DR. HOOK- Playing doctor: When insurance companies overstep
"I'm not a doctor, but I play one on TV." Have you ever seen that famous commercial? An actor from The Young and the Restless said it in a cold-syrup commercial in the '80s. I use a similar line, "I am a doctor, and I look like Bruce Lee on TV." I wish!
I guess we all have alter egos (or altar egos if you're involved in a church), and mine happens to be a Broadway legend. Often people say to me, "What are you doing being a doctor? You should be singing at Carnegie Hall."
My response is, "Hey, did an Asian man play the king of Siam in The King and I? I would never get any work!" I realize my limitations, but do health insurance companies?
I work about 10-12 hours a day. After I finish seeing patients, I write up my notes, review health maintenance reports (like mammograms, prostate exams, colonoscopies), interpret labs, and notify my patients of the results, answer questions, blah-blah-blah.
Lately, I've been getting six, seven, eight faxes a day from health insurance carriers asking me to include them in the care of my patients who are their clients.
"Dr. Hong, your patient has signed up with our 'quality program.' Please send us copies of all labs, your notes, radiology reports, and your underwear size, mortgage interest rate, and how often you poop, while you're at it. Also, please fill out the following 18 questions— noting the dates when you actually did the following screening tests."
Have they lost their marbles? Is Anna Nicole Smith on crack the new CEO for health insurance companies?
If I were to answer all these questionnaires and send copies of everything after rifling through all the papers, it would mean two to three extra hours of work a day for me as well as my staff.
I understand health insurance providers want quality assurance, but the medical field already has its own quality assurance. Adding seven extra cooks ruins the broth–. (Just look at Bravo's show Top Chef.) I also think health insurance has killed off the rest of South America's trees to print their little notices saying, "Your patient's PAP smear is overdue."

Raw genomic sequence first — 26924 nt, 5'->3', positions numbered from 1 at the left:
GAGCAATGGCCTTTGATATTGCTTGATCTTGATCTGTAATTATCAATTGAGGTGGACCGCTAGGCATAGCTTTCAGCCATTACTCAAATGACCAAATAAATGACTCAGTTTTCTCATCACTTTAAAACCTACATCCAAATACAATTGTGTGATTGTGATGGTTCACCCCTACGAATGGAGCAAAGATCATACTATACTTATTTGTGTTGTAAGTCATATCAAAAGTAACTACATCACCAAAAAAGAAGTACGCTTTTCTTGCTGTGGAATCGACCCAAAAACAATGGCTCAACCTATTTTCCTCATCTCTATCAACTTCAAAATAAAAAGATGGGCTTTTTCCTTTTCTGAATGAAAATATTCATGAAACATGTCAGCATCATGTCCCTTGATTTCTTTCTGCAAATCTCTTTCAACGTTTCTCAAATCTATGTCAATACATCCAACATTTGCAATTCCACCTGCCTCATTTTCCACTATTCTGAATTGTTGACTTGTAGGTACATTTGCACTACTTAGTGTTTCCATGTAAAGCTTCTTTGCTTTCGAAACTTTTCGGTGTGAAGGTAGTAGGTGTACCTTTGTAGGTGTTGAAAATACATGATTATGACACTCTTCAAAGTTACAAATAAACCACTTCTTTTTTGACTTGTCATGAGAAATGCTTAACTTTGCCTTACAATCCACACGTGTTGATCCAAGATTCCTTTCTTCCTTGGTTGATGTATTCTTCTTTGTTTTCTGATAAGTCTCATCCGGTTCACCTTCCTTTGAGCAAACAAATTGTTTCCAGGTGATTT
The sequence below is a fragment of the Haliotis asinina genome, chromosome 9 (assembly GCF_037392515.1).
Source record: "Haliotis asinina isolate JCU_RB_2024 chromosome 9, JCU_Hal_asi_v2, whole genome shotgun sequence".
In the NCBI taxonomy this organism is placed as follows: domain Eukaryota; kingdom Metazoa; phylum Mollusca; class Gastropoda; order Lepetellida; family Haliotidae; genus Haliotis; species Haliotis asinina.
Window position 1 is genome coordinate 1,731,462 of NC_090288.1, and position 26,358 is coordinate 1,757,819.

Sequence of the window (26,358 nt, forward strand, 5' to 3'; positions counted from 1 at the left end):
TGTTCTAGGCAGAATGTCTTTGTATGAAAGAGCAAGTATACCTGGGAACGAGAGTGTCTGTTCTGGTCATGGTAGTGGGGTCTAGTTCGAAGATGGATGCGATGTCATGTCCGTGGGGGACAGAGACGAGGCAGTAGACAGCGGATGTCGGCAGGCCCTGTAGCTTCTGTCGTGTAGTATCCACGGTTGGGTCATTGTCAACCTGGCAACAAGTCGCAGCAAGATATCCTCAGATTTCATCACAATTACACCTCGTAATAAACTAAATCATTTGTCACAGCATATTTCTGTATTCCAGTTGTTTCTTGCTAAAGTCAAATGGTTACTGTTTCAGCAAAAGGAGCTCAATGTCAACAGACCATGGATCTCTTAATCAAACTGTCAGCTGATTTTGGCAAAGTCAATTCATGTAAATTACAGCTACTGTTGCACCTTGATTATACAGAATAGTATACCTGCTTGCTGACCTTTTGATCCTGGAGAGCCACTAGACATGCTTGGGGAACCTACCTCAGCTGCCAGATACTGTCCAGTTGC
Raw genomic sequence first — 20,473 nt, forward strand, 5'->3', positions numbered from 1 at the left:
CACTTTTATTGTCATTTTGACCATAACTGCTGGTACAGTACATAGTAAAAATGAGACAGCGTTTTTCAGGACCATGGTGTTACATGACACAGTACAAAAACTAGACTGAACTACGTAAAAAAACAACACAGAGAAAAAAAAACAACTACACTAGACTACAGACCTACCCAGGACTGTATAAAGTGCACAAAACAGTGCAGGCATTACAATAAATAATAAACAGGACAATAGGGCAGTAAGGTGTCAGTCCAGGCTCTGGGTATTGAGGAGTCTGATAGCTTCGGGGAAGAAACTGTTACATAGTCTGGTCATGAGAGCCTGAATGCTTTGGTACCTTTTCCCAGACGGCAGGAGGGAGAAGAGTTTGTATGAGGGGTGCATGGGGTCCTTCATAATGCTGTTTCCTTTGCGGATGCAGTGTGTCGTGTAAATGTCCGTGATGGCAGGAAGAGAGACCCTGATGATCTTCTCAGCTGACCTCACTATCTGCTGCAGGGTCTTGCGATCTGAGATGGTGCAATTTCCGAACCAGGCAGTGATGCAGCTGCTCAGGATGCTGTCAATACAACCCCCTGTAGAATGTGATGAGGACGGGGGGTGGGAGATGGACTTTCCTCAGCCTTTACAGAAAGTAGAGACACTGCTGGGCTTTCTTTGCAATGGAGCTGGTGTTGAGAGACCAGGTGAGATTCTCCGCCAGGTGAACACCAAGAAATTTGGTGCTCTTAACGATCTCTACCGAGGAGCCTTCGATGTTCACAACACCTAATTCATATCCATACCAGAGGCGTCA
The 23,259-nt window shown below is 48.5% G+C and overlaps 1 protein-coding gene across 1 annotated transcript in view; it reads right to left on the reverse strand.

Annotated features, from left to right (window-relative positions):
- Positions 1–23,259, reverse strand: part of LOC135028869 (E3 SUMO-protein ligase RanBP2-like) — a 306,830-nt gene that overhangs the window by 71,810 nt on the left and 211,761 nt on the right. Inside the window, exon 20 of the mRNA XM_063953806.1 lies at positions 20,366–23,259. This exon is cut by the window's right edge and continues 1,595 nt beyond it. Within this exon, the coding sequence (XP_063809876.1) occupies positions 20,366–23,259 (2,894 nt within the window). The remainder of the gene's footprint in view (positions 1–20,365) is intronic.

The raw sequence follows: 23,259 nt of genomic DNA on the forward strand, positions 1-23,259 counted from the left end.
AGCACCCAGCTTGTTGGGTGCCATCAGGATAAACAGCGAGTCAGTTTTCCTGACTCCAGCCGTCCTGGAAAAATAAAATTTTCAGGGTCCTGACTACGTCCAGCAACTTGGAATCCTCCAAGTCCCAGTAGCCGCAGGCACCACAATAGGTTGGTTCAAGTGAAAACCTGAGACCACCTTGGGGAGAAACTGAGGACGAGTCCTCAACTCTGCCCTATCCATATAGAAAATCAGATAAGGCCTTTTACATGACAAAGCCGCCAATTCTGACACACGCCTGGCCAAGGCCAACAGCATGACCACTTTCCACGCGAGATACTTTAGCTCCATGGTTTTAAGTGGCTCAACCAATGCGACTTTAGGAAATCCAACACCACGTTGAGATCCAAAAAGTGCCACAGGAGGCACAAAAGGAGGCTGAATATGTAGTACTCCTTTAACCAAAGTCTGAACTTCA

Grrrr. Maybe it's because my patient was having her menstrual period on her last visit so we rescheduled her PAP– or maybe it's because she has an appointment coming up with her own gynecologist!
Also, health insurance companies pretend they understand how to take care of patients. The fact is, clinicians who go to the dark side of the force don't see patients. (I can already see effigies of me burning in front of health insurance companies. I have already been scolded by some people for standing up to them.)
I think one reason they're doing this "Let's help the patient program" is that they're paying for less and charging more, so they dreamed this up to keep their clients happy. It's bad news when a patient's co-payment overpays the visit charge. Every month, I have to write dozens of checks to pay back patients who overpaid. In these cases, health insurance doesn't pay anything, so the executives all go to Tiffany's and Mercedes-Benz with their bonus money.
Health insurance used to pay doctors less money if they ordered too many tests or prescribed too many medicines. It appears this new "quality assurance" thing they're doing is going to do the same– and frankly, it's going to make doctors refuse to participate in health insurance programs. I wonder if health insurance is going to be outdated soon anyway since companies are making patients pay for almost everything, and their premiums cost more than all the wars in history put together.
Soon TV ads will have an actor say, "I'm not a doctor, but I act like one as a health insurance CEO."
Have a medical question? Dr. Hook wants to hear from you!